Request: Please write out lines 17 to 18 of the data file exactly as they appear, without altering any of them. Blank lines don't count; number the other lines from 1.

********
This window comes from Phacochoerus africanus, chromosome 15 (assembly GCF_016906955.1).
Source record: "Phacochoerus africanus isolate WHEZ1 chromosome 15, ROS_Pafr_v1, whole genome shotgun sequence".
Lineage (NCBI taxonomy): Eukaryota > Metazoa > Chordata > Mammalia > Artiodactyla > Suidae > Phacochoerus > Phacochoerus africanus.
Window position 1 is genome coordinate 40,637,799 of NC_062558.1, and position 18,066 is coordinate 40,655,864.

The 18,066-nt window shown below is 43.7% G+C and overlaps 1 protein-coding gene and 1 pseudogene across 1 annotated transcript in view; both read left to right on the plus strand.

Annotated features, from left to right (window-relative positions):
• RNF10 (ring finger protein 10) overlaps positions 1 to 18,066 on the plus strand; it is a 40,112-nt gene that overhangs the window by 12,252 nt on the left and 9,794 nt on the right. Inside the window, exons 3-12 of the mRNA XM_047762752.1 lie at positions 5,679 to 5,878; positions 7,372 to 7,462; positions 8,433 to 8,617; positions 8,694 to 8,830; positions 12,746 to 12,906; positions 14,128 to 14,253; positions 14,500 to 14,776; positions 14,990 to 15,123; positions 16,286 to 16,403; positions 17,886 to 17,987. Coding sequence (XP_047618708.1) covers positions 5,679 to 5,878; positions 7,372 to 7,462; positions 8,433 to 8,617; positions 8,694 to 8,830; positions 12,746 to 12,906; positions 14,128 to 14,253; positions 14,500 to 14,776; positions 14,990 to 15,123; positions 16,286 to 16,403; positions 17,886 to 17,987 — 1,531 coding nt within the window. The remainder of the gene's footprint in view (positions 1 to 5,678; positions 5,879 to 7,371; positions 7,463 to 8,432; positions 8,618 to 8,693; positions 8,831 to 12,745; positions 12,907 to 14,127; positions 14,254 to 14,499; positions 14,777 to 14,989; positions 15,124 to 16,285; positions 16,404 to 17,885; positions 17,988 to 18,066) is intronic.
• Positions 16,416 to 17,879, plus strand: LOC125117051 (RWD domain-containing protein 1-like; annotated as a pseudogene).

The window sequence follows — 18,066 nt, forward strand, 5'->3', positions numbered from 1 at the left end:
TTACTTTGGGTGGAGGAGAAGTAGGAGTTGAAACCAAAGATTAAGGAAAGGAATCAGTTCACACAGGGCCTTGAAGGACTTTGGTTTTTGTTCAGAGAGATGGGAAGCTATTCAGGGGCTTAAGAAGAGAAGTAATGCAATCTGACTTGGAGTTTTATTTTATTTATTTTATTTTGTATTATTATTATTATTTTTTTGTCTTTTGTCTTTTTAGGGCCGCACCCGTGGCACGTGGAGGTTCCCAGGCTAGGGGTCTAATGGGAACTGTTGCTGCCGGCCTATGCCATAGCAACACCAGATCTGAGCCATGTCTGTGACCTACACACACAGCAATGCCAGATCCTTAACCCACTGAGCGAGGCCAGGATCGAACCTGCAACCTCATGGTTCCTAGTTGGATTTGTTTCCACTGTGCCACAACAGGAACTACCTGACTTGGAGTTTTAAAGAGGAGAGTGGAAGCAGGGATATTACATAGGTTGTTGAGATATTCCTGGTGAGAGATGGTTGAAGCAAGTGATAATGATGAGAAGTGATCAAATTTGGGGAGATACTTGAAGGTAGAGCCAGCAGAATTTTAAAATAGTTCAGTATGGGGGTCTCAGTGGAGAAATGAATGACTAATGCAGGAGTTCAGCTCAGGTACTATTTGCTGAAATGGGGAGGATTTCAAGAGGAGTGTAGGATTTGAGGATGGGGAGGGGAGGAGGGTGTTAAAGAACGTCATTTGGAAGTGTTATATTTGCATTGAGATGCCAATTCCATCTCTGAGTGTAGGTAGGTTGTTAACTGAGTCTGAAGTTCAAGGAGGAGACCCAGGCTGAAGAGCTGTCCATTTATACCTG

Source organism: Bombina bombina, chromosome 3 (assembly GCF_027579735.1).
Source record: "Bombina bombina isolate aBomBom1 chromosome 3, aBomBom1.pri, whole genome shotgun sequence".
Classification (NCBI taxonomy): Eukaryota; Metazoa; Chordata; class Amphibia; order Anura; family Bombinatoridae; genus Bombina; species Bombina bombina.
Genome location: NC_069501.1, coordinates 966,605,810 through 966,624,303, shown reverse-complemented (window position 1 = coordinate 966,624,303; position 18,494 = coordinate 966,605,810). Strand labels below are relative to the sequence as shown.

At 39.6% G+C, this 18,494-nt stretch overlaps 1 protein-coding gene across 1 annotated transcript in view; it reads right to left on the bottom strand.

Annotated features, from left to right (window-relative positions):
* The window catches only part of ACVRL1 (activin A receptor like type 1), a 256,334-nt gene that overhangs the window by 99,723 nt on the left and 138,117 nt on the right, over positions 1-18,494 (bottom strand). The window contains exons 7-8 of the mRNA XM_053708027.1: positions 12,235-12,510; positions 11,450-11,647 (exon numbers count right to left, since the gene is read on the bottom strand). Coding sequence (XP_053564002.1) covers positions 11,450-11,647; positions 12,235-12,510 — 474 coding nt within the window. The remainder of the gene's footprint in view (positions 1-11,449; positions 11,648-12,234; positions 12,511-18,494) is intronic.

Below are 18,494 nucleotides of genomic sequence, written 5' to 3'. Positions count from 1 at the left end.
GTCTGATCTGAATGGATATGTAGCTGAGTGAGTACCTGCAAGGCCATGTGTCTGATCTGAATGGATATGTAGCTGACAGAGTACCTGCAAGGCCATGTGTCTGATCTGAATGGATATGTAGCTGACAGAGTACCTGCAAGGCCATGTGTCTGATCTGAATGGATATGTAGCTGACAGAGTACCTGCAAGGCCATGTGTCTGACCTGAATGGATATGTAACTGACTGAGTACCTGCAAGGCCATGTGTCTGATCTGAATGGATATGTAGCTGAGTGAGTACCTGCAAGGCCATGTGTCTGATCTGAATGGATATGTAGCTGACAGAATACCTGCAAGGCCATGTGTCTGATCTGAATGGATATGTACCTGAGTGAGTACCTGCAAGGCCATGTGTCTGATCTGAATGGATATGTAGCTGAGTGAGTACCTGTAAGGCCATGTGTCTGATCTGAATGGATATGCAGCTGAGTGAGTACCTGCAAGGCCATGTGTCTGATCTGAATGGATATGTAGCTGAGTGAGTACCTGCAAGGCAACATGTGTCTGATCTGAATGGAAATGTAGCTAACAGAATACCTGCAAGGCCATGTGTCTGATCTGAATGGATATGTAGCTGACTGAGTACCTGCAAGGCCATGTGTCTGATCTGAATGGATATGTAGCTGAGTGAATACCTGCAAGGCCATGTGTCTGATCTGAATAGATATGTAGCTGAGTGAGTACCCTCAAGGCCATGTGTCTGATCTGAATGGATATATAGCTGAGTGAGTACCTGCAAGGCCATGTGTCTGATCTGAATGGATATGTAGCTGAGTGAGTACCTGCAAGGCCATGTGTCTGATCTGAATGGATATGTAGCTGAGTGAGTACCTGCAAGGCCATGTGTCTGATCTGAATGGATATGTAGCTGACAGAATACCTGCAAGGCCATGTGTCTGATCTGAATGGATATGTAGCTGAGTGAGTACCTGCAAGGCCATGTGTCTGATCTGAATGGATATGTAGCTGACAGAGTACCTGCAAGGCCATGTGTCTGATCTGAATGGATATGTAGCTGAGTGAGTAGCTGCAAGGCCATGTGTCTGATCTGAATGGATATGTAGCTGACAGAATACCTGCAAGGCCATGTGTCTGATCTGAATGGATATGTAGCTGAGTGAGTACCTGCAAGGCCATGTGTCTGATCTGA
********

* The window catches only part of ACVRL1 (activin A receptor like type 1), a 256,334-nt gene that overhangs the window by 99,723 nt on the left and 138,117 nt on the right, over positions 1-18,494 (bottom strand). The window contains exons 7-8 of the mRNA XM_053708027.1: positions 12,235-12,510; positions 11,450-11,647 (exon numbers count right to left, since the gene is read on the bottom strand). Coding sequence (XP_053564002.1) covers positions 11,450-11,647; positions 12,235-12,510 — 474 coding nt within the window. The remainder of the gene's footprint in view (positions 1-11,449; positions 11,648-12,234; positions 12,511-18,494) is intronic.

Below are 18,494 nucleotides of genomic sequence, written 5' to 3'. Positions count from 1 at the left end.